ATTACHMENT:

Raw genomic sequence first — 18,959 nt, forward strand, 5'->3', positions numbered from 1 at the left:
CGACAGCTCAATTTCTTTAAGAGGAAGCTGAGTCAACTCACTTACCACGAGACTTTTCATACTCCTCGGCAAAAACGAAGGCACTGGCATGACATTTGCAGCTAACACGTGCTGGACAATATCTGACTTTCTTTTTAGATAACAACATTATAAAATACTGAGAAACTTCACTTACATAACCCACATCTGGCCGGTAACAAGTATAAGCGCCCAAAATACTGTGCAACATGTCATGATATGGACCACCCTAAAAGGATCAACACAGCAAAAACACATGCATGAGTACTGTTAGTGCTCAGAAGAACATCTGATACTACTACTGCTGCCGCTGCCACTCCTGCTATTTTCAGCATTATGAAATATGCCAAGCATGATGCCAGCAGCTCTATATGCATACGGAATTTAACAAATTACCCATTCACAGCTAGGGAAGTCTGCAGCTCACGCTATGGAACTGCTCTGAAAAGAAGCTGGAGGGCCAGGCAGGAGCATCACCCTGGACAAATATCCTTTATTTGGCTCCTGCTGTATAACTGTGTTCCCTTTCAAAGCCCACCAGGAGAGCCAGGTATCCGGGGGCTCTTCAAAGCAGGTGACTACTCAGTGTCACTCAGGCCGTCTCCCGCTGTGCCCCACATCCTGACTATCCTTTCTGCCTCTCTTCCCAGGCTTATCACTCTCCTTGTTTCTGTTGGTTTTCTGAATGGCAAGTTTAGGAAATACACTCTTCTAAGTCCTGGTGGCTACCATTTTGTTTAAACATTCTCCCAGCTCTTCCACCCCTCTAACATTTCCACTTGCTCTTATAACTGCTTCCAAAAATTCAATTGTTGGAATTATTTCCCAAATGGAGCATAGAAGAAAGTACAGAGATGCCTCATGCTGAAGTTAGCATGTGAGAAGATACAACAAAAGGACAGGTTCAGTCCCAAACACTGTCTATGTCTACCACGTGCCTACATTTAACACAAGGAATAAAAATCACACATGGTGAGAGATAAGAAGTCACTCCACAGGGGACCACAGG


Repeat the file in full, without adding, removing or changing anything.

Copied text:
Raw genomic sequence first — 18,959 nt, forward strand, 5'->3', positions numbered from 1 at the left:
CGACAGCTCAATTTCTTTAAGAGGAAGCTGAGTCAACTCACTTACCACGAGACTTTTCATACTCCTCGGCAAAAACGAAGGCACTGGCATGACATTTGCAGCTAACACGTGCTGGACAATATCTGACTTTCTTTTTAGATAACAACATTATAAAATACTGAGAAACTTCACTTACATAACCCACATCTGGCCGGTAACAAGTATAAGCGCCCAAAATACTGTGCAACATGTCATGATATGGACCACCCTAAAAGGATCAACACAGCAAAAACACATGCATGAGTACTGTTAGTGCTCAGAAGAACATCTGATACTACTACTGCTGCCGCTGCCACTCCTGCTATTTTCAGCATTATGAAATATGCCAAGCATGATGCCAGCAGCTCTATATGCATACGGAATTTAACAAATTACCCATTCACAGCTAGGGAAGTCTGCAGCTCACGCTATGGAACTGCTCTGAAAAGAAGCTGGAGGGCCAGGCAGGAGCATCACCCTGGACAAATATCCTTTATTTGGCTCCTGCTGTATAACTGTGTTCCCTTTCAAAGCCCACCAGGAGAGCCAGGTATCCGGGGGCTCTTCAAAGCAGGTGACTACTCAGTGTCACTCAGGCCGTCTCCCGCTGTGCCCCACATCCTGACTATCCTTTCTGCCTCTCTTCCCAGGCTTATCACTCTCCTTGTTTCTGTTGGTTTTCTGAATGGCAAGTTTAGGAAATACACTCTTCTAAGTCCTGGTGGCTACCATTTTGTTTAAACATTCTCCCAGCTCTTCCACCCCTCTAACATTTCCACTTGCTCTTATAACTGCTTCCAAAAATTCAATTGTTGGAATTATTTCCCAAATGGAGCATAGAAGAAAGTACAGAGATGCCTCATGCTGAAGTTAGCATGTGAGAAGATACAACAAAAGGACAGGTTCAGTCCCAAACACTGTCTATGTCTACCACGTGCCTACATTTAACACAAGGAATAAAAATCACACATGGTGAGAGATAAGAAGTCACTCCACAGGGGACCACAGG